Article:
If you’ve ever thrown a ball, climbed a tree, or reached the cereal off the top shelf in the supermarket you could have apes to thank. Research looking into the downclimbing habitats of monkeys and apes has suggested that the shoulders and flexible elbows that evolved in apes helped our ancestors reach the ground without falling, acting as a braking system to prevent gravity from overwhelming their heavy bodies on the way out of trees.
The researchers compared footage and stills of both chimpanzees (Pan troglodytes) and the sooty mangabeys (Cercocebus atys) monkeys as they climbed about in trees. While the manner of going up the trees was similar in both species the researchers noticed that to downclimb, the chimps extended their arms above their heads and the weight of their bodies pulled them down first.
"Our study broaches the idea of downclimbing as an undervalued, yet incredibly important factor in the diverging anatomical differences between monkeys and apes that would eventually manifest in humans," said Luke Fannin, first author of the study and a graduate student in Dartmouth's Ecology, Evolution, Environment and Society program in a statement. "Downclimbing represented such a significant physical challenge given the size of apes and early humans that their morphology would have responded through natural selection because of the risk of falls."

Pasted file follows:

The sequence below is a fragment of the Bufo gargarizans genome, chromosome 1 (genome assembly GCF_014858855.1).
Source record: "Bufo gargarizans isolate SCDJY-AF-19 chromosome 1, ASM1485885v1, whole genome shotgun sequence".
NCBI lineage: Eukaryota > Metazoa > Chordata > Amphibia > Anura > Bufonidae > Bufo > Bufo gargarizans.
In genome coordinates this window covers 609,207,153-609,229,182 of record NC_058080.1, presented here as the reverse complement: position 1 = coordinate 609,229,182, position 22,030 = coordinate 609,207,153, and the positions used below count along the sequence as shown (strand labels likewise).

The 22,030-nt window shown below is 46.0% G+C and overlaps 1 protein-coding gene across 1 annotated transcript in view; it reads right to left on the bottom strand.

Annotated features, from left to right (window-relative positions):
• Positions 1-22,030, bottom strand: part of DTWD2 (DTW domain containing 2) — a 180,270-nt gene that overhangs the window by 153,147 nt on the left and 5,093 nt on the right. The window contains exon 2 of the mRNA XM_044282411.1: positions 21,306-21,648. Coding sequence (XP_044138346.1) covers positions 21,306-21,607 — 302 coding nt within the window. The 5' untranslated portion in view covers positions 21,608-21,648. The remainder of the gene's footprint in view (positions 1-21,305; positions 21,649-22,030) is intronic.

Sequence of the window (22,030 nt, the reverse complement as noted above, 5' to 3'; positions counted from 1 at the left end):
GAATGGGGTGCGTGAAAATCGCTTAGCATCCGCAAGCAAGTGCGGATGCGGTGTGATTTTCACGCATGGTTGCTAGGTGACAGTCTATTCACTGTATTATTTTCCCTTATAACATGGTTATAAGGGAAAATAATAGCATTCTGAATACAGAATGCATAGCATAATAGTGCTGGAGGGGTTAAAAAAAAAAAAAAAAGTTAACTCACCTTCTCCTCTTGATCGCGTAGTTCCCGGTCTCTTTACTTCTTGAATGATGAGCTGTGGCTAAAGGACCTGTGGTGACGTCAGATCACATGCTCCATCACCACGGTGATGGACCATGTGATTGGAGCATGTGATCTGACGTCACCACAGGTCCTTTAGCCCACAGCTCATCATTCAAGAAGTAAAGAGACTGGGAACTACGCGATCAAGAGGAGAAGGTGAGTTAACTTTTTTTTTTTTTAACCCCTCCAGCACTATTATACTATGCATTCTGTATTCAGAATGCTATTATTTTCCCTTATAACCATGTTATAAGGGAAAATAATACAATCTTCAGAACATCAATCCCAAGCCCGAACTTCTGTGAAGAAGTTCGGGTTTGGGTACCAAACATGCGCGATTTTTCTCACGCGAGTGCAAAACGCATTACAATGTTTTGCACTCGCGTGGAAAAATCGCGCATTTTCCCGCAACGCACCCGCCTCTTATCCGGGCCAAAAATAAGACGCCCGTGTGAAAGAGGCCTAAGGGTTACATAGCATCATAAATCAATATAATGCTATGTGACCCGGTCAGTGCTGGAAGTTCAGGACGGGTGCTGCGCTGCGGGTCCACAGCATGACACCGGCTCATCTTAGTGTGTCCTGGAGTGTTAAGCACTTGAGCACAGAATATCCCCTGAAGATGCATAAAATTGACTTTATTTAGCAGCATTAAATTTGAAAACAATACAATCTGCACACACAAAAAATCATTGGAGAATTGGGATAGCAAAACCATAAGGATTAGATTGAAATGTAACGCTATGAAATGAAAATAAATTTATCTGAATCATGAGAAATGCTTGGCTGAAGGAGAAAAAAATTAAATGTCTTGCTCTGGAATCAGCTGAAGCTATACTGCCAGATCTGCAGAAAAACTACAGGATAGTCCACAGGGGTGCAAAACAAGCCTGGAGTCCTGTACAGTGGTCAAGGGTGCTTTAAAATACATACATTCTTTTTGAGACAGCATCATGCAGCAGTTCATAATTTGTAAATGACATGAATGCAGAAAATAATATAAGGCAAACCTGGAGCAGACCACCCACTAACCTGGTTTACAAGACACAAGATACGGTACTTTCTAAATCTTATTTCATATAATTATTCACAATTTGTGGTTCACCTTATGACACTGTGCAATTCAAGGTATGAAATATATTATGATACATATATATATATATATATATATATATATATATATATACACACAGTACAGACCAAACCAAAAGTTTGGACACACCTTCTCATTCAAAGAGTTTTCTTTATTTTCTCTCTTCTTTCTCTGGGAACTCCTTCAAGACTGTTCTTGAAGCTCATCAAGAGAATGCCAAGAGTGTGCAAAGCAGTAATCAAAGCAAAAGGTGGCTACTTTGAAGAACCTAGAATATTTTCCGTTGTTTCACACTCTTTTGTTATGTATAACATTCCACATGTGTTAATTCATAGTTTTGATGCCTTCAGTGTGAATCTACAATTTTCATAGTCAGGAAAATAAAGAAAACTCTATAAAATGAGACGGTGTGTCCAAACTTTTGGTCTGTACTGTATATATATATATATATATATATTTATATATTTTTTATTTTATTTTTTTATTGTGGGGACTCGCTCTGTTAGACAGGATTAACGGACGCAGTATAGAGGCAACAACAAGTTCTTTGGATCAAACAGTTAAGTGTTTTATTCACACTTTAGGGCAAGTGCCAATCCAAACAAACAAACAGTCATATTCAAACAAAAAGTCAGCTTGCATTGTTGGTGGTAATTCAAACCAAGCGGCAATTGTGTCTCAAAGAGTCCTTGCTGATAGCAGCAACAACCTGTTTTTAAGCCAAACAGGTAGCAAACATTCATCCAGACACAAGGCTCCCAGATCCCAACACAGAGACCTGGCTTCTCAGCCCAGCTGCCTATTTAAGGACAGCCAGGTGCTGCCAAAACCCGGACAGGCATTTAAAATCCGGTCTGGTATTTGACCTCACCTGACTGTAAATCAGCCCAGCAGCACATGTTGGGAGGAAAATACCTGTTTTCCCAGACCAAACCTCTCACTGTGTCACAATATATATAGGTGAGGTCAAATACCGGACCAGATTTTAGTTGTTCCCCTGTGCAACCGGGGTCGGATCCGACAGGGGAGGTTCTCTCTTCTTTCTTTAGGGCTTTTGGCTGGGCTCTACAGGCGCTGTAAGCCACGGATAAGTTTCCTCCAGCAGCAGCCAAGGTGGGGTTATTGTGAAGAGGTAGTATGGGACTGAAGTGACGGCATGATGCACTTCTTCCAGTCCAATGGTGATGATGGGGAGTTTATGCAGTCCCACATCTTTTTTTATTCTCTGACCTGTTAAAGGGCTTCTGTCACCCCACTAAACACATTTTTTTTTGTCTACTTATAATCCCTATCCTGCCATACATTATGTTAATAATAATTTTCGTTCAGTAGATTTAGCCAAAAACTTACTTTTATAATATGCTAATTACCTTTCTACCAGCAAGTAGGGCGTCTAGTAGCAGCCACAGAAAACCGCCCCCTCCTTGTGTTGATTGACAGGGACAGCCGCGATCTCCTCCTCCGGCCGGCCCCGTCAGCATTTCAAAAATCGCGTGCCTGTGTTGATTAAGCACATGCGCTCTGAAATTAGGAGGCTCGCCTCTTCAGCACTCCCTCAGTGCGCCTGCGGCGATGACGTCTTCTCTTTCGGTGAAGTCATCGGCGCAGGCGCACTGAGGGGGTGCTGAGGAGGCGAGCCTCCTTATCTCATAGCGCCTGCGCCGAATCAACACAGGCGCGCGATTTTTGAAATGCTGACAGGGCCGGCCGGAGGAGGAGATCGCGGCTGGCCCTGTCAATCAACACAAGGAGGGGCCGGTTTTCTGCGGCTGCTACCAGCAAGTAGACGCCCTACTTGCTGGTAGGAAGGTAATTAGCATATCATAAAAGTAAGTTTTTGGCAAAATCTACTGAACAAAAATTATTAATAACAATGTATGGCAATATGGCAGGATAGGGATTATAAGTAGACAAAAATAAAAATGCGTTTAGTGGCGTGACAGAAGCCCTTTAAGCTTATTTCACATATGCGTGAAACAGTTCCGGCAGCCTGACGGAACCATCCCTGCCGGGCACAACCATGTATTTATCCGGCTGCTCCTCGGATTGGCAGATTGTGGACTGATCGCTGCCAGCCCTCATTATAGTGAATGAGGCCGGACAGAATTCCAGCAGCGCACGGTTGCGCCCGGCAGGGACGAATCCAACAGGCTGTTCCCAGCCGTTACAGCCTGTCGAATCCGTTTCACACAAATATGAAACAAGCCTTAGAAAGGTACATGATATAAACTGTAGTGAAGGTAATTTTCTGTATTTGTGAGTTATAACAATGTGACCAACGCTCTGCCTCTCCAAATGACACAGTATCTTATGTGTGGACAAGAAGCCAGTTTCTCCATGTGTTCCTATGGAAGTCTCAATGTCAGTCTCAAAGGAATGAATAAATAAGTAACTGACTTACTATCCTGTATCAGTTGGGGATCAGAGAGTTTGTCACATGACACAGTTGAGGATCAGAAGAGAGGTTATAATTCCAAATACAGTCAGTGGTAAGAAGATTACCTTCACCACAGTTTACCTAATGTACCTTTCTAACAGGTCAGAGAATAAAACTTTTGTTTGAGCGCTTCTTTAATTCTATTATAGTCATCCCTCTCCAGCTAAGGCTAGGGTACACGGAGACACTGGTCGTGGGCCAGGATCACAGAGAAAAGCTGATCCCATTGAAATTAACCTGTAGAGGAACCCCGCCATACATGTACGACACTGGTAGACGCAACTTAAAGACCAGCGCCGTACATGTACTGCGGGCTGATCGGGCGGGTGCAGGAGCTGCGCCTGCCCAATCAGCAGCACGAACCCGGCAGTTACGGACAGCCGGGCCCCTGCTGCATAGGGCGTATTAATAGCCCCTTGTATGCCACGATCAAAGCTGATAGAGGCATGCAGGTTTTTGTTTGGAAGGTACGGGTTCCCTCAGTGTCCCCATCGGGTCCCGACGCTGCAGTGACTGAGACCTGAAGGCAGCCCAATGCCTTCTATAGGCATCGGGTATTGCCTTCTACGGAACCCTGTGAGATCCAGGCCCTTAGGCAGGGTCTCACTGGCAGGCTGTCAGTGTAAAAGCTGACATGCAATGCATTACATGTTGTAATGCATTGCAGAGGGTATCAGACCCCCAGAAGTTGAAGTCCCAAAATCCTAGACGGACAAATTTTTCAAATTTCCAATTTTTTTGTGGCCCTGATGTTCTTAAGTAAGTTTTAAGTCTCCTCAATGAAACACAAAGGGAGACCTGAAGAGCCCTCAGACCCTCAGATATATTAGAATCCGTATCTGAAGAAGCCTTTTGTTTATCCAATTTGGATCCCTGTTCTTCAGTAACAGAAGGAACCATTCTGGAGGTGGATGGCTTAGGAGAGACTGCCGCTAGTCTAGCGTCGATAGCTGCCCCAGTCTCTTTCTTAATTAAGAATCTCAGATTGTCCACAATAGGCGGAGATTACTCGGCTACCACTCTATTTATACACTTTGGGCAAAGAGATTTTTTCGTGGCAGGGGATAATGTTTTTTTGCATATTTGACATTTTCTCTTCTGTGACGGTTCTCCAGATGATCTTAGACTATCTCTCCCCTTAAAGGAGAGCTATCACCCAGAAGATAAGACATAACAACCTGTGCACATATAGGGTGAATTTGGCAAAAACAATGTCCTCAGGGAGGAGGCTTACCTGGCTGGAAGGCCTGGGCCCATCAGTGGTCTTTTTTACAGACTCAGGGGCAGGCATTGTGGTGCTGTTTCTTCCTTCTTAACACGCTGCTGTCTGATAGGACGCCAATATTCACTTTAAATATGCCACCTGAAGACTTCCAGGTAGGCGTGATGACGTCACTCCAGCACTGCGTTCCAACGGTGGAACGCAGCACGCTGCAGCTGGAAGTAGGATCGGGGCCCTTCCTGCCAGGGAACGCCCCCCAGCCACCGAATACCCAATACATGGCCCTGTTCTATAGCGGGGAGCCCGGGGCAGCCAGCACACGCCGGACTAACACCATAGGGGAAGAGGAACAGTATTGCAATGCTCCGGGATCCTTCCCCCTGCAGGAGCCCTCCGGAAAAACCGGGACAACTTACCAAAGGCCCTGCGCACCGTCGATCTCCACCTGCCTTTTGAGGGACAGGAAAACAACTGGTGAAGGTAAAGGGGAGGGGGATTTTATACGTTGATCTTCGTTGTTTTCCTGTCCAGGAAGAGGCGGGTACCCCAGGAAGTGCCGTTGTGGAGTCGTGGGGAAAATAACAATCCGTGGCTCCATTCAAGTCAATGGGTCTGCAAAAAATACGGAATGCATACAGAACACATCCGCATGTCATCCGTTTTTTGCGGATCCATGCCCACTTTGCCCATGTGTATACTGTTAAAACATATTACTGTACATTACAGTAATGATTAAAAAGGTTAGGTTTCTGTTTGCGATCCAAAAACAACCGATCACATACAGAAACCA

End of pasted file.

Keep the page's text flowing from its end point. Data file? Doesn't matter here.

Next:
The evolution of free-moving shoulders and flexible elbows allowed apes to get down from trees safely without risking injury or even death by falling from the trees. The team found that the shoulder angle of the chimpanzees was 14 degrees greater during the descent than it was during the vertical climb upwards. The same was true in the elbow as this was extended 34 degrees more when climbing down compared to climbing up in the chimps. By comparison, the sooty mangabeys only had an angle change of 4 degrees or less when climbing down compared to climbing up.
These adaptations would have been passed on from ancestral species to early humans that were thought to climb trees for safety at night before downclimbing in the day.
"Our field has thought about apes climbing up trees for a long time—what was essentially absent from the literature was any focus on them getting out of a tree. We've been ignoring the second half of this behavior," said study co-author Jeremy DeSilva, professor and chair of anthropology at Dartmouth.
Eventually, the early humans developed shoulders capable of a 90-degree angle that allowed for the accurate throwing of spears, a step further than the shoulders of apes that were not capable of this action.
"Climbing down out of a tree set the anatomical stage for something that evolved millions of years later," continued DeSilva. "When an NFL quarterback throws a football, that movement is all thanks to our ape ancestors."
The paper is published in Royal Society Open Science.